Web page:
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Stories and Advice from Shoebox Distributions in Malawi

On this blog I mostly write about packing, shopping, crafting, etc. for shoeboxes, but I thought it'd be encouraging to share some distribution stories, plus I love to get more ideas and feedback on things to include from first hand reports.  Since I've never been on a distribution, I send questions to those who have.

My name is Debbie Pottorff and I’m the Church Relations Coordinator for the Big Bend / Tallahassee Area (Florida / P.R. Region) My husband, John, and I have been married for decades now and have 5 grown children (complete with grandchildren, children-in-laws, and “bonus” grandchildren).  We’re still both working full time but since the kids are gone (out of the house) our lives would seem a bit empty without our shoebox kids.  John is the leader of the Main Drop-Off location in our Area and since our Area Team is relatively small, we try to help out our Area Coordinators in other roles, as best we can.  We truly believe in the OCC mission, the Great Commission and Matthew 1:8  “But you will receive power when the Holy Spirit comes on you; and you will be my witnesses in Jerusalem, and in all Judea and Samaria, and to the ends of the earth."  For us, this is the way to live!   Our Area Team has a facebook page:  OCC Tallahassee/Big Bend FL that we'd love to have anyone to "like" and follow and we have a monthly email newletter that can be accessed throught the fb page.

>>When & where did you distribute shoeboxes? 
I was invited to go on a Harvest Vision Trip to Malawi in May of 2018 and I definitely
brought back far more to share than I had expected from this adventure.

>>Please share a little about your trip and the distributions and about how many kids were at the distribution(s) you attended? 
When we arrived in Malawi, we were divided into three teams.  Each team consisted of about 10-12 Connect Volunteers and OCC staff members, plus 2 interpreters and 1-2 members of Malawi’s National Leadership Team. During our stay, each team attended 5 different Outreach Events (Distributions) and one The Greatest Journey Event.  My team’s Outreach Events were to schools and churches and had anywhere from 95 – 200 children present.  The Greatest Journey Event was to one of their weekly classes at a church and was attended by about 25 enthusiast students.

>>What's your favorite memory? 
The favorite memory about my trip is what “My Story” and my presentation to share with groups and churches in my area will be about:  Spiritual Warfare.  My team’s very first Event was to the first graders at Mziiza Primary School.  We were given this brief description of the location. The community surrounding the school is heavily influenced by a traditional occultic religion that focuses on worship of the spirits of the dead.  Ritual ceremonies are held in the graveyards and much of the practices are kept secret, known only to members.  Children are initiated into this secret society at a young age, sometimes forcibly.” A similar description was also given for a few other locations in our Team packet so we didn’t think much of it.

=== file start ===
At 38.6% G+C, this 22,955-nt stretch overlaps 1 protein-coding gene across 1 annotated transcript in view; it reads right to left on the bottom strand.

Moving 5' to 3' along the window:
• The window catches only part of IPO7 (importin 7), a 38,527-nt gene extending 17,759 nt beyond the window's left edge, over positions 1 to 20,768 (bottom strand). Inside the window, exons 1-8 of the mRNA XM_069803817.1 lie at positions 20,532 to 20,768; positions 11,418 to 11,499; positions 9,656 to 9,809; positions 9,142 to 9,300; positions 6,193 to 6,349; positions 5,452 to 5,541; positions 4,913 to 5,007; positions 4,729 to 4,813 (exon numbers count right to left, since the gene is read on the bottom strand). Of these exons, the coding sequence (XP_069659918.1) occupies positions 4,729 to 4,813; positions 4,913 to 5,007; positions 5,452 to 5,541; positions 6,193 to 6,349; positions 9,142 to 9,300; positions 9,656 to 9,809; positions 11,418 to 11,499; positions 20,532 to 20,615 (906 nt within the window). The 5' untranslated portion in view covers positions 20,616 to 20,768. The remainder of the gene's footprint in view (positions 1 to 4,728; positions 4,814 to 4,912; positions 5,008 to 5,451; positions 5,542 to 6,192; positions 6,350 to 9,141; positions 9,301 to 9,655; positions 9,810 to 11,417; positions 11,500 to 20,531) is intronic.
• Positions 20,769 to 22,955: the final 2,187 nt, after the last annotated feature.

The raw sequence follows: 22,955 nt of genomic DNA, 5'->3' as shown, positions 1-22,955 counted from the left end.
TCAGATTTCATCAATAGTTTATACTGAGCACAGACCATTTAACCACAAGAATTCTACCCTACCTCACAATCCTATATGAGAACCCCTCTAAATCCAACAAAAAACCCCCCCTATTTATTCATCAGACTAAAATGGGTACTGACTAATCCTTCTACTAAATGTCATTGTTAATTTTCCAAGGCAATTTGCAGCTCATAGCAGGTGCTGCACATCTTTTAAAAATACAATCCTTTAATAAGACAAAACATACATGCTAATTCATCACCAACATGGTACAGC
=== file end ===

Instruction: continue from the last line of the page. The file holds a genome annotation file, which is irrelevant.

Following the typical Outreach event (consisting of music, a gospel presentation, introduction of the Greatest Gift, passing out & opening of the shoeboxes, interaction with the children, and a time of prayer with the Pastor & Directors) we loaded up on the bus and went just around the corner where, unknown to us, we were escorted to a row of chairs in the front row of a circle that was beginning to form.  At first the circle was only a couple of people deep but as all the children from the school and most of the adults from the village continued to arrive, the circumference appeared to swell to about 4-6 people thick.  Soon the women started a singing chant that was then accompanied by drums and eventually the first two “spirit dancers” arrived.  The village chief was translating (or giving a description of) what was happening at first but later ceased.  These “spirits” were not friendly and the stories surrounding them were far from heartwarming.  Still, not quite sure what we were experiencing, our collective feeling was “uncomfortable” to say the very least.  We witnessed about 4 or 5 of these different demonstrations and looking around the circle I noticed a group of little 5-6 year old girls, from the school, with looks of sheer terror on their faces.(It must have been at this time when I realized this was a very real happening and I wasn’t at a Disney World performance.)  Fast forward a few demonic demonstrations and I look over at the girls again.  One little girl has opened up her GO box and taken out her brand new blonde Barbie and she and her friends are now oblivious to their dark surrounds and playing with her new toy that was packed, with love, by someone who wanted to share the hope and love found in Jesus Christ with these children.  Allelujah!